You don’t see many of the animals that live in your local area because they are nocturnal. Often it is the Noises in the Night that give us a clue to the nocturnal species that are living in our local area. Other times it is the Scats, Track or Traces that animals leave behind that help us discover who is living in our backyard.
Tawny Frogmouth Podargus strigoides
Tawny Frogmouths are a large nocturnal carnivorous birds between 30cm – 55cm long. Their feathers are mottled grey, white and black and the patterns on their feathers help them mimic dead tree branches. They have stocky heads with big yellow eyes. Stiff bristles surround their beak; these ‘whiskers’ may help detect the movement of flying insects. They get the name frogmouth from their large and wide beak .
Tawny Frogmouths are not owls – they’re more closely related to Nightjars.
Tawny Frogmouths mate for life and in the wild they can live up to 14 years. A breeding pair will usually stays in the same territory for over 10 years. Females typically lay two to three eggs each breeding season between August to December. After the chicks hatch, the family can be seen roosting side-by-side. This gives you the chance to see whole family group.
Their call is a low booming “Oom-oom-oom-oom” noise. Listen below to see if you have Tawny frogmouths in your backyard.
Powerful Owl Ninox strenua
The Powerful Owl is Australia’s largest owl and nocturnal bird. They have a relatively small head and a rounded tail. Their feathers are dark grey to dark grey-brown with white barring, and off-white below, They have distinctive dark v-shaped chevrons on their chest. Their eyes are yellow, set in a dark grey/brown facial mask.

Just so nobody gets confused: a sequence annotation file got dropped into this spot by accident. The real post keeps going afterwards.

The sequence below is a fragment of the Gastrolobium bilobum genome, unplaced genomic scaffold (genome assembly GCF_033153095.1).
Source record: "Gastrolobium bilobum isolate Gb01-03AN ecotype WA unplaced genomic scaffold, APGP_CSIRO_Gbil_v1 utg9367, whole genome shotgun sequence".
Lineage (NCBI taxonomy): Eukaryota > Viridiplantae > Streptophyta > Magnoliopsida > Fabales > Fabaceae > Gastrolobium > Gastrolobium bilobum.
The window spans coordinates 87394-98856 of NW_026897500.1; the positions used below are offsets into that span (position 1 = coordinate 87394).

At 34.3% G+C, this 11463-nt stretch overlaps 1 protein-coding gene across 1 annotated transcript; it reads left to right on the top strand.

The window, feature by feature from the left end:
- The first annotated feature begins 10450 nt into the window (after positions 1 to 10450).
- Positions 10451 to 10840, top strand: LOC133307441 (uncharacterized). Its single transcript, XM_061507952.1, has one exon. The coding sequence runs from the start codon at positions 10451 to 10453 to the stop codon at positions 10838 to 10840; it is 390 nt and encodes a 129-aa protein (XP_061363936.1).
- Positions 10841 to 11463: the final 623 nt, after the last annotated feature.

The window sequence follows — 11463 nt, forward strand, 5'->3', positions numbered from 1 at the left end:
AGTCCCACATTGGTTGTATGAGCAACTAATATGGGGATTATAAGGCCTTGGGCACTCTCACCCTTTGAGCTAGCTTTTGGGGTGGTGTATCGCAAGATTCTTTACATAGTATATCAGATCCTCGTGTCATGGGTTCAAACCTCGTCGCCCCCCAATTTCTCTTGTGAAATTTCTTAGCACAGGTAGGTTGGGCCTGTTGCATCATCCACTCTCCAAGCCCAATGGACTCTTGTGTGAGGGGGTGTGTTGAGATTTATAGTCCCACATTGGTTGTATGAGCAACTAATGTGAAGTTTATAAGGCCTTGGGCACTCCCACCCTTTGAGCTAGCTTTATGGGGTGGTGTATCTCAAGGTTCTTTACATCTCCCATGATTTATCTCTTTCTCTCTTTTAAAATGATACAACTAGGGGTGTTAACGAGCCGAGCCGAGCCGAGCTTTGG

The Powerful Owl mates for life, which can be over 30 years. They defend their territory year-round. They nest in vertical hollows of large old trees.
The call of the Powerful Owl is a deep, double hoot: ‘woo-hoo’. Have you heard their call near you? Have a listen below to compare.
Southern Boobook Ninox novaeseelandiae
The Southern Boobook is the smallest and most common owl in Australia. It is identified by its dark chocolate-brown and rufous-brown feathers that are streaked and spotted with white. The bill is grey with a darker tip, and the feet are grey or yellow. Juvenile Southern Boobooks are almost entirely buff-white below, with conspicuous dark brown facial discs.
The Southern Boobook is nocturnal and birds are often observed perched on an open branch or tree-top. They normally nest is a tree hollows.
The Southern Boobook is also known as the ‘Mopoke’. Listen to the call below to discover if you have heard one before.
Eastern Koel Eudynamys orientalis
The male Common Koel is easily identified by its entirely glossy black plumage and striking red eye. The Common Koel is a member of the cuckoo family and is a brood parasite which lays its eggs in the nests of other bird species. Adults are rather shy and they are heard much more than seen. The fledglings beg loudly for food from their foster parents.